1) Defining Prose Narrative (graded) Poetry, drama, essays, and prose fiction are all made of words. Let’s begin by examining how prose differs from other genres of writing? As the week progresses, we will explore the following questions: • How do setting, description, and plot contribute to theme? • How is character developed? • What is the role of the narrator (and the omniscient narrator)? • Why should we believe (or disbelieve) in the narrator’s ability to give us the truth? Make it three comments in your own words. 1. Comments: four to five lines 2. Comments: four to five lines 3. Comments: four to five lines 2) The Critical Mind (graded) Literary criticism requires one to look through, behind, beyond, underneath, and above the text. It requires skepticism, sensitivity to language, and a deep understanding of contextual issues. How might you apply the habits of the “well-tempered critic” to ordinary life? For example, is the news a literary text or a text that might be read critically? Is society a text? Are you yourself a text that might be scrutinized, “read,” and held up to critical inspection? Are the tools of the critic useful to business, ethics, family, work, and the self in society? Make it three comments in your own words. 1. Comments: four to five lines 2. Comments: four to five lines 3. Comments: four to five lines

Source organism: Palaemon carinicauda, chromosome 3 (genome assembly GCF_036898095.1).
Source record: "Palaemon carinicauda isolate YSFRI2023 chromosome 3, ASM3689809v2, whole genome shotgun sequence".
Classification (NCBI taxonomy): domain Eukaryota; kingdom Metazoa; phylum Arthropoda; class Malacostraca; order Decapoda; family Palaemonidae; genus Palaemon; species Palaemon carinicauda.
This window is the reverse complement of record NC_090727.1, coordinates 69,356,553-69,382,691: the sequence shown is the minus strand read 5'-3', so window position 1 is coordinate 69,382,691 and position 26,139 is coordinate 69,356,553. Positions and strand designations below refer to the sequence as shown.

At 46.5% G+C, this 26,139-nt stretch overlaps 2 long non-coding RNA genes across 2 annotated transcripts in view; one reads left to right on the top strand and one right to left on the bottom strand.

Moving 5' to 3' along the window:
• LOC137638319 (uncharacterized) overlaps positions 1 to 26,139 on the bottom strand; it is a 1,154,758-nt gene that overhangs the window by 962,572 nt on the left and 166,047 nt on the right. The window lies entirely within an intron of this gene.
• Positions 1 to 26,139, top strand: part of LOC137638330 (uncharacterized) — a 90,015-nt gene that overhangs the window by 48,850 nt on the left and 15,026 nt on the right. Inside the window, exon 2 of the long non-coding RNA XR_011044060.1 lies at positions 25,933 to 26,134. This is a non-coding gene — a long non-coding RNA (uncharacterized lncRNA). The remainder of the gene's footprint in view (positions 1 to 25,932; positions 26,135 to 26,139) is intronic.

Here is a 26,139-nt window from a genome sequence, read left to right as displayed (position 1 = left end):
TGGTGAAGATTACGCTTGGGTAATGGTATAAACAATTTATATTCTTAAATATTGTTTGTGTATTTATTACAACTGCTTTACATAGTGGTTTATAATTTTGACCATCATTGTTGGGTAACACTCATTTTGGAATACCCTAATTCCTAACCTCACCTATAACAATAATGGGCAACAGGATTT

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Prose Narrative was first posted on December 5, 2019 at 5:22 pm.
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